The missing puzzle piece for getting to 100% clean power
A natural gas power plant — perhaps not evil? | Shutterstock It’s about using renewable energy to make gas. Across the country, dozens of cities and states have passed laws or resolutions targeting 100 percent carbon-free electricity — most recently 20 communities in Utah and the state of Virginia. But is it even possible to power a modern economy with a carbon-free grid? And if so, what are the best energy sources and technologies for getting there? These questions have been the source of raging debate among energy wonks for many years but have moved closer to mainstream political discourse since the introduction of the Green New Deal. (For a brief introduction to the terms and players involved in the debate over 100 percent clean electricity, see here and here.) Now there is a growing list of jurisdictions that face stringent emissions targets in years ahead and urgently need to figure out answers. We’ll discuss the most notable such jurisdiction, California, and a cool new(ish) technology that it may help it reach its 100 percent target, in a moment. First, though, let’s look at the problem to be solved, the dilemma that comes with an energy grid run mostly on renewable sources of energy. Renewable energy needs dispatchable generation and long-term storage The core issue is variability. Whereas fossil fuel power plants can be turned up or down to meet demand (they are “dispatchable,” in the lingo), the big sources of renewable energy — sun, wind, and water (hydropower) — cannot. They come and go on nature’s schedule. Sun disappears each night and on cloudy days. Wind and precipitation vary daily and seasonally. All three show longer-term variations over years and decades. All these variations in supply cannot be controlled by power grid managers, so they must be accommodated. To some extent, sun, wind, and water balance one another out; where it is not sunny, it is often windy. With a good national transmission system, renewables could supply up to 60, maybe 80 percent of electricity in the US, but after that, things get expensive and something else is needed to fill the gaps. CAISO The “duck curve” of demand created by renewable energy on the grid. But what? Coal plants emit carbon, so they can’t be part of a clean grid. Nuclear plants are not very good at gap-filling — they are big, relatively slow, and expensive to ramp up and down. (Though nuclear proponents argue they are better than they’re given credit for.) In practice, most places in the US with high penetrations of renewable energy (like California) fill the gaps with natural gas plants, which are smaller and more nimble than coal or nuclear plants. But natural gas is a fossil fuel, and if its emissions are not captured and buried, it can’t be part of a net-zero-carbon grid either. Is there a carbon-free way to fill the gaps? This is where the debate comes in. Some renewable energy advocates argue that the gaps can be filled with energy storage, what at least at the moment mainly means batteries. But getting to 100 means covering for any foreseeable seasonal or even decadal dip in renewable sources, which means a lot of batteries. Without some other, cheaper form of energy storage, which can hold more energy for longer, that gets expensive. Some people take this to mean that 100 percent clean electricity can’t be done. Some use it to argue that small nuclear plants will be necessary. Some argue that coal or natural gas plants should stay online, with their emissions captured and buried, or that biomass electricity generation (which can conceivably be carbon-negative) should scale up. And that’s where the debate typically gets stuck. But there’s a new(ish) energy technology on the scene these days that promises a neat and satisfying resolution to the variability dilemma. It’s called power-to-gas, or PtG. A new study argues that PtG could help California, and by implication other jurisdictions aiming for clean grids, reach ambitious clean energy targets without spiking electricity costs. If that’s true — and to some extent, whether it is true depends on policy choices made in coming years — it could make the 100 percent target safer, luring other jurisdictions to jump on board. Let’s take a look at PtG, what it is and how it could help. Shutterstock Natural gas storage and pipelines. Renewable energy can make its own dispatchable generation and long-term storage Remember the dilemma at the heart of renewable energy: variability. As a place like California puts more solar and wind power onto the grid, the grid begins experiencing more short- and long-term swings — more gaps that must be filled by energy resources that are dispatchable. Ideally, what a renewables-heavy grid needs is a source (or carrier) of energy that can sit idle for long periods but jump in at a moment’s notice to supplement a flagging supply of sun or wind. A clean grid needs backup energy that can be stored for long durations, in large quantities, but can be quickly available. There is one technology that perfectly fits that bill: natural gas, i.e., methane. Methane is itself an extremely stable form of stored energy. Unlike the chemical energy stored in lithium-ion modules, which leaks over time, natural gas can be stored indefinitely. The system of natural gas storage reservoirs and pipelines in the US is thus akin to a giant, distributed battery. And natural gas power plants are (to continue the electricity metaphor) the inverters that convert the stored energy into useful electricity. A sprawling battery with enormous capacity that can produce electricity at a moment’s notice: That’s perfect for renewable energy. Except for the whole carbon-emissions thing. Wouldn’t it be nice if there were a carbon-neutral form of gas, so that California could make use of its massive gas “battery” to back up renewable energy without adding any carbon to the atmosphere? That’s where PtG comes in. Fossil fuels are hydrocarbons, and hydrocarbons are just hydrogen and carbon. If you can gather hydrogen and carbon dioxide separately, you can combine them through “methanation” to produce synthetic natural gas. The carbon intensity of the synthetic gas depends on where the hydrogen and carbon dioxide come from. Currently, most hydrogen is produced through steam reforming of natural gas, which is energy- and carbon-intensive. But it can also be produced through electrolysis, which uses electricity (ideally generated by wind and solar) and a catalyst to free hydrogen directly from water. About 4 percent of current hydrogen is made through electrolysis. Nuclear power plants can also be used to make hydrogen — it’s one avenue being discussed to give existing nuclear plants stable markets and enable them to stay running — but that’s not happening yet at any scale. The carbon dioxide can be dug up from natural reservoirs, but digging carbon out of the earth is hardly carbon-neutral. CO2 can also be captured from the waste streams of industrial facilities and power plants, or captured from the ambient air itself through direct air capture (DAC). Carbon Engineering A direct air capture (DAC) plant. If the hydrogen comes from hydrolysis powered by renewable energy or nuclear power, and if the carbon dioxide is captured from waste streams or the ambient air, then the synthetic methane produced is carbon-neutral. Carbon is pulled out of the air and returned to the air when the methane is burned — no net gain or loss. And the process is driven, ultimately, by renewable energy. It is a way for renewables to create their own long-term energy storage and dispatchable generation, their own backup, which they can leverage to ratchet up and grow further. If PtG takes off, there are many ways the resultant gas could be used — heavy industry, residential heating, and transportation will probably be first in line — but let’s focus here on what it could do for the electricity system. PtG reduces the cost of an all-renewables electricity system The global energy services company Wärtsilä, headquartered in Helsinki, Finland,recently released a white paper arguing that California could reach its ambitious goals for the electricity sector — 60 percent renewable energy by 2030, 100 percent carbon-neutral by 2045 — more quickly and cheaply through PtG. Using the same Plexos energy simulation software used by California regulators, Wärtsilä modeled three scenarios for the future of the state’s grid. The first is the state’s current plan, as reflected in its integrated resource planning (IRP) process through 2030 and then using “high electrification” projections through 2045. This scenario relies heavily on solar, wind, hydro, and batteries. Notably, the current plan does not reach full carbon neutrality by 2045 (more details on that later). The second is the “optimal path.” In the early years, it builds out solar, wind, and batteries somewhat faster than the current scenario, but post-2030, it relies more heavily than the current plan on thermal plants, i.e., plants that burn stuff to generate electricity. It retires existing natural gas plats more slowly, keeping the more flexible ones open, and it builds out a lot of small, fast natural gas power plants. All these natural gas plants are converted to synthetic methane when it is available from 2030 forward. The optimal path reaches full carbon neutrality by 2045. The third scenario is an extension of the first; it is the current plan on steroids. Relying purely on renewables and batteries, it banishes all thermal plants from the grid and reaches total carbon neutrality by 2045. Spoiler: the second scenario, as its name would suggest, wins. The use of PtG makes the 100 percent target cheaper and reduces more carbon emissions along the way. Using a small number of PtG plants avoids the need for a whole bunch of extra renewables California’s current scenario relies on overbuilding renewables, which requires a lot of land for all those solar and wind farms.That is no small thing, as California, like all states, is beset with NIMBYs and bureaucracies that make siting and building renewable energy plants endlessly difficult. By using a small number of natural gas plants (eventually burning synthetic methane) to fill the gaps rather than overbuilding renewables, the optimal scenario requires less total built capacity: 237 gigawatts in 2045, versus the current plan’s 263. Wärtsilä By reducing the amount of solar capacity needed, the optimal scenario reduces the new land needed by a third, from 900 square miles to 600. That represents hundreds of NIMBY battles avoided and hundreds of new grid hookups that won’t need to be approved. The optimal scenario also reduces costs relative to the current scenario. In 2045, the current scenario would result in a levelized cost of electricity of $51 per megawatt-hour; in the optimal scenario, it’s $50. That’s not a huge gap, but over the years it adds up to an almost $8 billion cumulative difference. Wärtsilä Yearly costs. One other benefit of keeping a few gas plants around is that they reduce the amount of wind and solar power that must be “curtailed,” i.e., wasted. First, they reduce the need for overbuilding. Second, PtG can serve as a load for all that excess renewable energy. When wind and solar are producing more power than the state can consume — a more and more common occurrence as they expand — all the surplus power can be channeled into making synthetic methane. From 2020 to 2045, the optimal scenario makes use of over 500 terawatt-hours of power that would have been wasted in the current scenario. Wärtsilä Curtailment. So the optimal scenario seems somewhat more efficient and cleaner that the current scenario. But here’s the most revealing part. Getting to 100 percent without dispatchable thermal plants is hella expensive Recall that the current scenario does not quite get to full carbon neutrality by 2045. California law requires that all power bought and sold in the state be carbon-neutral by 2045. But there are also transmission losses. An average of about 8 percent of energy is lost as it is carried around the state, so for customers to receive 100 MW, a utility must generate 108 MW. That extra 8 percent does not have to be carbon-neutral. The state’s current plan envisions it being supplied by natural gas plants, leaving California about 4 or 5 percent carbon-positive. That’s why, overall, the optimal scenario, which reaches true carbon-neutrality by 2045, reduces 124 million tons more CO2 than the current path. Wärtsilä Carbon emissions. This raises the question: What would it take to boost the current scenario so that it did get all the way to net-zero carbon? That’s what the third scenario is about. It models a California electricity system with no thermal power plants at all, relying entirely on renewables and batteries. The results are pretty eye-popping. It’s technically possible, but damn is it expensive. If the current scenario relies on overbuilding solar, the third scenario relies on overbuilding batteries. Really overbuilding them. Check out how much capacity would have to be installed through 2045. Wärtsilä This is what critics have been saying: If all you have to work with is renewable energy and batteries, filling that final gap from 95 to 100 percent carbon-neutral requires installing tons and tons of batteries. You need enough battery capacity to cover even the most unlikely, once-a-decade extended shortfall of wind and sun, but most of the time, in ordinary circumstances, most of that capacity won’t be used — the battery “capacity factor,” or frequency of use, falls to 3 percent by 2045 in the third scenario. Energy assets that spend most of their time sitting there, unused, make for dismal economics. Recall that the optimal scenario would have California electricity at $50/MWh in 2045. In the third scenario, it would be $128/MWh, well more than double. Installing all those batteries is expensive. PtG is still fairly speculative, but it sure looks like it could help Power-to-gas is a rapidly developing and endlessly interesting area. It’s been around for a long time — various forms of synthetic gas (“syngas”) date back 180 years; it was popular during World War II when gasoline became expensive — but the carbon-neutral versions developing today, explicitly designed as tools for decarbonization, are relatively new. Power to Methane with 76% efficiency (HHV) in a container-sized demo, potential to rise to 80% efficiency: the EU @fch_ju HELMETH project (@KITKarlsruhe and others) paper dishes all the detailshttps://t.co/tGEpR6mv6S pic.twitter.com/iH6mB8meum— Tom Brown (@nworbmot) November 16, 2018 There have been lots of PtG studies and pilot projects, especially in the EU, but the pieces have not come together for it to start scaling up in earnest. The Wärtsilä modeling uses performance and cost numbers for PtG drawn from the renewable fuels group at the Lappeenranta University of Technology in Finland, but it’s worth emphasizing that all such numbers are somewhat speculative. The ultimate costs of PtG depend on the costs of direct air capture of CO2, the costs of green hydrogen, and the costs of renewable energy itself. The first two, in particular, are under furious development and difficult to predict. It’s also worth noting that there is a school of thought that says the extra step of converting hydrogen into methane isn’t worth it — that instead, hydrogen should be stored and combusted in power plants directly, without the intermediary syngas step. “My prejudice is that, in the long-term, switching to hydrogen will be easier and make more economic sense,” Tom Brown, leader of the energy modeling group at the Karlsruhe Institute of Technology, told me, “and we should limit methane to sustainable biogas resources.” There is already a network of hydrogen pipelines, worldwide and in the US, and natural gas pipelines can be converted to carry hydrogen. Germany, for instance, is planning for a nationwide hydrogen network: Germany's gas transport companies, including 5 #GasforClimate members, plan to establish a pipeline network of 5,900 kilometers to enable the large-scale use of hydrogen in the country. Would largely use existing gas pipelines. https://t.co/EhZBiasLZD— Kees van der Leun (@Sustainable2050) January 28, 2020 And companies like GE are already investing in gas turbines that can run on either methane or hydrogen. Given that only a comparative handful of thermal plants are required to stabilize renewable energy, perhaps they should just burn the green hydrogen directly. (“Hydrogen was not considered as a direct fuel source,” the Wärtsilä folks told me, “because there is no way to estimate the cost of hydrogen infrastructure needed.”) It’s too early in the game to predict which “firm” (always available) resource will prove to be the best carbon-free complement to renewable energy. It could be syngas or hydrogen, small nuclear, advanced geothermal, biomass with CCS, natural gas plants using the Allam cycle to capture their emissions, or some mix. What Wärtsilä has convincingly shown, as echoed in previous academic research, is that some firm resource will be necessary, or at least extremely helpful, to get to a fully carbon-neutral electricity system. A renewables-heavy grid needs backup resources that are always available and can be quickly turned on or off, up or down, as needed. For now, batteries can’t store enough energy or hold it long enough to serve as sole backup for a large system like California’s — at least not without breaking the bank. Other firm and flexible resources are needed to complement renewables and batteries. The grid doesn’t necessarily need a ton (look how small the orange “flexibility” bar is on the graph above), but having even a small amount ends up avoiding the need for tons of overbuilt capacity. It’s difficult to know at this stage which firm, low-carbon resources will be cheapest when they become more necessary post-2030. It is worth researching and developing every form that has even a plausible chance of success. Different ones may prove to be more or less competitive in different geographic areas. But hydrogen and hydrogen-based fuels like synthetic methane are my favorites, the ones I believe warrant the most intense research, development, and deployment. For the most part, that’s based on expert research and current developments in the field, but I will confess that at least some part of it is, for lack of a better word, aesthetic. There is just something satisfying about the thought that, to make electricity in the 21st century — a century to which electricity will be absolutely central — we no longer need to dig anything up or cut anything down. We don’t need fossils, we don’t need plants, we just need the wind, sun, and water. Insofar as a system based on renewable energy needs firm resources, it can make its own, through green hydrogen or PtG. It is a closed loop, based on Earth’s present-day energy budget, with zero net carbon emissions and radically less air pollution. Wärtsilä Wärtsilä’s study should, at the very least, awaken California legislators and regulators to crucial role that green hydrogen and/or PtG could play in holding down the costs of a fully carbon-neutral electricity system. If hydrogen and hydrogen fuels are to play that role, they need aggressive policy support to accelerate their progress down the cost curve. To begin with, Wärtsilä suggests allowing sustainably sourced PtG to qualify as renewable fuel, and power generated from it as renewable energy, under California law. And it recommends that the only new thermal generation permitted be small (under 100MW) and nimble, able to start or stop quickly multiple times a day, while consuming no water. These and what remain of existing natural gas plants could be converted to synthetic methane when it becomes available; by 2045, when the state hopes to be carbon-neutral, only synthetic methane (and perhaps some biomethane) would remain in the pipeline system. Meanwhile, to support hydrogen and hydrogen fuels, the federal government should plow money into R&D, pilot projects, and deployment subsidies; institute market-pull policies like a national renewable fuel standard (RFS); and support their growth through government procurement. The puzzle of a carbon-neutral power grid has been missing a puzzle piece, a firm resource that can reliably and cost-effectively back up large amounts of renewable energy. Power-to-gas just might fit.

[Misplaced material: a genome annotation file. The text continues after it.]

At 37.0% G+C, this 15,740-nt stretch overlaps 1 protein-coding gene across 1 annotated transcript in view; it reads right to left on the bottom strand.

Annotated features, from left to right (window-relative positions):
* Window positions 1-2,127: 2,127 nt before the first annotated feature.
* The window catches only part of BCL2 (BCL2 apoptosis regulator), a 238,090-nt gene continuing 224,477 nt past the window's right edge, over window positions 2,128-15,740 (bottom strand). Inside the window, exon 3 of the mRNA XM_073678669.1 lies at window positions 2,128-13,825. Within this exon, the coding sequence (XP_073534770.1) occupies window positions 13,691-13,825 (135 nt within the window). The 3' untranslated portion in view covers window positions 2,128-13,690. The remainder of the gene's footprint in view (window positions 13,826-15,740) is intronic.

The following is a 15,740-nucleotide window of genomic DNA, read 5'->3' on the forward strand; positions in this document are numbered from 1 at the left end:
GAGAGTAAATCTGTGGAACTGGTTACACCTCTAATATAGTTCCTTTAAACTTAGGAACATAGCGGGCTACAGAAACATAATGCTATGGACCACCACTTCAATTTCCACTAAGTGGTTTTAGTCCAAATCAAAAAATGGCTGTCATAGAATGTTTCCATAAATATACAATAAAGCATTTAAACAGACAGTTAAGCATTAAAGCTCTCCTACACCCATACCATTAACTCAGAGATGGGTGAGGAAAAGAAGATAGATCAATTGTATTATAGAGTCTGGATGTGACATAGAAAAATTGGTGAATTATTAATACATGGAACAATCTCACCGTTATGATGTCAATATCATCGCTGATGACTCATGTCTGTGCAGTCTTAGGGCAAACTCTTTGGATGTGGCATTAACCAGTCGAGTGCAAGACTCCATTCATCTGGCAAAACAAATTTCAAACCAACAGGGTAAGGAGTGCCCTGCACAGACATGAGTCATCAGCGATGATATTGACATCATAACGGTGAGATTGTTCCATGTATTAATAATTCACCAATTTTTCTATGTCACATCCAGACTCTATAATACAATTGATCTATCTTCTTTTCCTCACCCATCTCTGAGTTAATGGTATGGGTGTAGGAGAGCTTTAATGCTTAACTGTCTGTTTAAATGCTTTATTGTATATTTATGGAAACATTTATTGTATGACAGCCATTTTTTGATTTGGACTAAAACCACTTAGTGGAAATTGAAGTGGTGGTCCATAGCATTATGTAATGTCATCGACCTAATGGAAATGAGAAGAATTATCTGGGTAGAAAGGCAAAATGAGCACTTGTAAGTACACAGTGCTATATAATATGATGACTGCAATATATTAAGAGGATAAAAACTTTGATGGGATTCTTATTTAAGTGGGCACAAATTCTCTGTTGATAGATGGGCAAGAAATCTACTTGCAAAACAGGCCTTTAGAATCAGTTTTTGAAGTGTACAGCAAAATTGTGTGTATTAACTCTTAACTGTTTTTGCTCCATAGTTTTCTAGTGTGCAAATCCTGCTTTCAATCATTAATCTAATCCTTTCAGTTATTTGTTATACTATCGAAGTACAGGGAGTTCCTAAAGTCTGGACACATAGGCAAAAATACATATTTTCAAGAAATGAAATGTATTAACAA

1 h
vox.com
Civil rights leader Joseph Lowery dies age 98
The Rev. Joseph E. Lowery fought to end segregation, lived to see the election of the country’s first black president and echoed the call for “justice to roll down like waters and righteousness like a mighty stream” in America.
1 h
foxnews.com
Republican governors could be at odds with President Donald Trump on coronavirus response
As the president shifts his tone on coronavirus, governors could be forced to choose between the guidance of political leaders or scientists.        
1 h
usatoday.com